Last edited by RedRock on Mon Feb 11, 2008 9:28 pm, edited 1 time in total.

sluggo
Roundtable Knight
Roundtable Knight
Posts: 2986
Joined: Fri Jun 11, 2004 2:50 pm

Post by sluggo » Mon Feb 11, 2008 7:52 pm

I would not criticize your process, which seems to be
(A) Follow the system without fail
(B) When faced with a difficult decision between X and Y, choose (half X) plus (half Y). That way you can only be half wrong, which will preserve your mental health.

Since the betting agency wouldn't let you bet at half their minimum unit, you were forced to choose between (X = larger risk) and (Y = skip the trade). One way to have done this would be to flip a coin. You did it another way, by trying to guess how other people (traders you admire) would have behaved in the same situation.

I might suggest you invent a few different trading rules that handle situations where you can't afford to trade the minimum unit. Then put each rule into your system, one by one, and backtest each of them in simulation. The difference between the best results on the best rule, and the worst results on the worst rule, may give you some insight into the extra uncertainty you will experience because you have a small account that can't take every trade. Some rules you may wish to consider, might include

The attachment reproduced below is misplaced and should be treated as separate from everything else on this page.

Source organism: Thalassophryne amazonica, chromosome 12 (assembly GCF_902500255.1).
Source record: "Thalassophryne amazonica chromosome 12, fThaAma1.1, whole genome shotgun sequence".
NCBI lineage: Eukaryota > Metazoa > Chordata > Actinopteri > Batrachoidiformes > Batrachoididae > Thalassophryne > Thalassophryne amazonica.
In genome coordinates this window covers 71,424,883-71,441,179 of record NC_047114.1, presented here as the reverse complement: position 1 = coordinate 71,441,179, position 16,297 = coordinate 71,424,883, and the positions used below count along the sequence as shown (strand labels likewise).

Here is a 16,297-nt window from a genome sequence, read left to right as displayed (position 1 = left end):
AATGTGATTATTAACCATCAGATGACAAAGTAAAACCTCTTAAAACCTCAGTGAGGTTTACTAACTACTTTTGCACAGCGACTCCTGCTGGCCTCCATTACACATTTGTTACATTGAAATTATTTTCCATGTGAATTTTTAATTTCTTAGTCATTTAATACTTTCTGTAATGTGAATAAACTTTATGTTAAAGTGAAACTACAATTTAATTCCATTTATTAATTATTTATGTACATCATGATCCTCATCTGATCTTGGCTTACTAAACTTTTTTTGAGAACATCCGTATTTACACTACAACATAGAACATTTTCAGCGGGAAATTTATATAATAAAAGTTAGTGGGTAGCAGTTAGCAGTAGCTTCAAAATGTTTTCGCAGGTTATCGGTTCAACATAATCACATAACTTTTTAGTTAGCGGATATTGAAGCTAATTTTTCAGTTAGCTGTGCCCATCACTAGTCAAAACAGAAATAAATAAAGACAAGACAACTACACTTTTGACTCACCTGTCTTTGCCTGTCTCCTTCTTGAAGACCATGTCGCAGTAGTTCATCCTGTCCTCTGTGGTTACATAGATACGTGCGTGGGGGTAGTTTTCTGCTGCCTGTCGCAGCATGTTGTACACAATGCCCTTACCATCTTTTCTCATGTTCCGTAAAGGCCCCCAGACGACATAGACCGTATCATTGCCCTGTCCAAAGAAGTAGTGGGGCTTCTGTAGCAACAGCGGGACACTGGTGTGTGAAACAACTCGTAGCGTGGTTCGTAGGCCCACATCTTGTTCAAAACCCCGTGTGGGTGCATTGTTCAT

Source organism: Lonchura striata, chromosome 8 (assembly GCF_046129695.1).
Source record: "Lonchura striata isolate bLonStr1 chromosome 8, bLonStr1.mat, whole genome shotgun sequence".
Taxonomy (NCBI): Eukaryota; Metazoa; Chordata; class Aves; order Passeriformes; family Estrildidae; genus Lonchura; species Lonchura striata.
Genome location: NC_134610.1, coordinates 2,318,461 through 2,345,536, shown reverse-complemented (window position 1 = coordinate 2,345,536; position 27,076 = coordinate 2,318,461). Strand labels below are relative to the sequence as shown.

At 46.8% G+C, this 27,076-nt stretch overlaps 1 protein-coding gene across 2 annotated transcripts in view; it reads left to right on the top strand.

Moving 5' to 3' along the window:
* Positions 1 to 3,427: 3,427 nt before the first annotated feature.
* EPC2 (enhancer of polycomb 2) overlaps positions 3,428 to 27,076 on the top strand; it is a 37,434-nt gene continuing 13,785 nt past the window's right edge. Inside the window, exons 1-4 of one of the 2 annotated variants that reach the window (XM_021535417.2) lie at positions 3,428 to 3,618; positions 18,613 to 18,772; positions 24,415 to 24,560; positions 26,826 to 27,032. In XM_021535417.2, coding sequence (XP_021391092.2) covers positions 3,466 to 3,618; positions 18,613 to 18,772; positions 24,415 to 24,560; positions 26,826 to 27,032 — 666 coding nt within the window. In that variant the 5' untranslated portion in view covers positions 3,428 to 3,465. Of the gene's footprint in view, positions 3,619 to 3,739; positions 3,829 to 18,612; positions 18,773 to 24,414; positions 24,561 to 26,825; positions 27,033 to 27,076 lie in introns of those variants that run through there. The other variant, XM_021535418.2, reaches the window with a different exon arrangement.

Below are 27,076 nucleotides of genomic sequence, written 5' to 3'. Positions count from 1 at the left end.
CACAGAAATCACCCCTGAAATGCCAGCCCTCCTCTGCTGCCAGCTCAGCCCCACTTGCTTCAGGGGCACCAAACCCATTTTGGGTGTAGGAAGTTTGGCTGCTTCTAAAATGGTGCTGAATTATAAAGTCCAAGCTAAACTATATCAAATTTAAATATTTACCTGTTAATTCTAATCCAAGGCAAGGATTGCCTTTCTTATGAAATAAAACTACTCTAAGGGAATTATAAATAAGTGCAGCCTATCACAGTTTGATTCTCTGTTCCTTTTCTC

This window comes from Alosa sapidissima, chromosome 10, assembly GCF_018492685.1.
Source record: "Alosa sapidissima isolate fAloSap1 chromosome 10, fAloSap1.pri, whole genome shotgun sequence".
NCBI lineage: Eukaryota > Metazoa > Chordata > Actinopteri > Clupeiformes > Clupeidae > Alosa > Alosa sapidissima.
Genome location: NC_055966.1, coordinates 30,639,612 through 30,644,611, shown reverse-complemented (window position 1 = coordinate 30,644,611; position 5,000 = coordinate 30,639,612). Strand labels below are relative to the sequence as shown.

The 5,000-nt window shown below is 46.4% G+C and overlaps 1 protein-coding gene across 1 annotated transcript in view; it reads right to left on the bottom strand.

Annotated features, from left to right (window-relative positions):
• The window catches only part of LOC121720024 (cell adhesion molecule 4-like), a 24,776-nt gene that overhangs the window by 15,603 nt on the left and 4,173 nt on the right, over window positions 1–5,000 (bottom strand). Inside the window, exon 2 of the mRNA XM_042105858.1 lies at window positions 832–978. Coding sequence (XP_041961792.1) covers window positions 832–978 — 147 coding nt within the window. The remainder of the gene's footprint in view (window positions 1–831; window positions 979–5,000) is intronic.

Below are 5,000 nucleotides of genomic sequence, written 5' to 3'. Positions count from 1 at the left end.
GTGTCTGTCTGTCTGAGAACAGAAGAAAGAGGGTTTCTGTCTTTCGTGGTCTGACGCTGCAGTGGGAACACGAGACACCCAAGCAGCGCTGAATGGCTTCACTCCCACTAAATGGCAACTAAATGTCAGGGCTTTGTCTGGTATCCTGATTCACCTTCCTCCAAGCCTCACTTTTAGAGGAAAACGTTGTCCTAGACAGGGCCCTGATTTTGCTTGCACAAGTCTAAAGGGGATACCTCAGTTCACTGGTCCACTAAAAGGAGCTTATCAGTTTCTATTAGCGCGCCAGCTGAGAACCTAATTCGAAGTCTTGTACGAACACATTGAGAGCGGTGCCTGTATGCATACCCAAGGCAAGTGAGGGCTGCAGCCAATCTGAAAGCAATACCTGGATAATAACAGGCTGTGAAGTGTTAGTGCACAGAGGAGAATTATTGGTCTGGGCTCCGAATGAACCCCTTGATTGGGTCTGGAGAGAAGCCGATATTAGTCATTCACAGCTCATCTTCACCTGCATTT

1. The first time this occurs, round the position size up. The second time, round the position size down. The third time, round up. 4th, down. 5th, up. etc.
  2. If (total risk among all positions > some_number_Z) round down, otherwise round up
  3. Flip a coin each time. Heads = round up, Tails = round down
  4. Let January=1, February=2, etc. If today's month number is odd, round up, otherwise round down.

Stephen Newton
Roundtable Knight
Roundtable Knight
Posts: 127
Joined: Wed Dec 31, 1969 7:00 pm
Location: London, England and Cape Town, South Africa

Post by Stephen Newton » Tue Feb 12, 2008 4:29 pm

Red Rock and Sluggo thanks for your thoughts.

I agree traders must be able to live with themselves, but I am also a great believer in learning the right behavior and the right way to think. If you have played allot of sport you will know that even the most gifted athletes may not make it. Some have the right mental attitude naturally ... Tiger Woods springs to mind. Others are great golfers but just cannot do the mental thing without constant training and coaching - aka Ernie Els, Phil Mickelson etc... Like Ernie and Phil in golf this applies to me in most of my life’s endeavors unfortunately... I have to keep working hard at learning and re-learning the stuff I already know. Sometimes new approaches and methods are what makes it stick for you...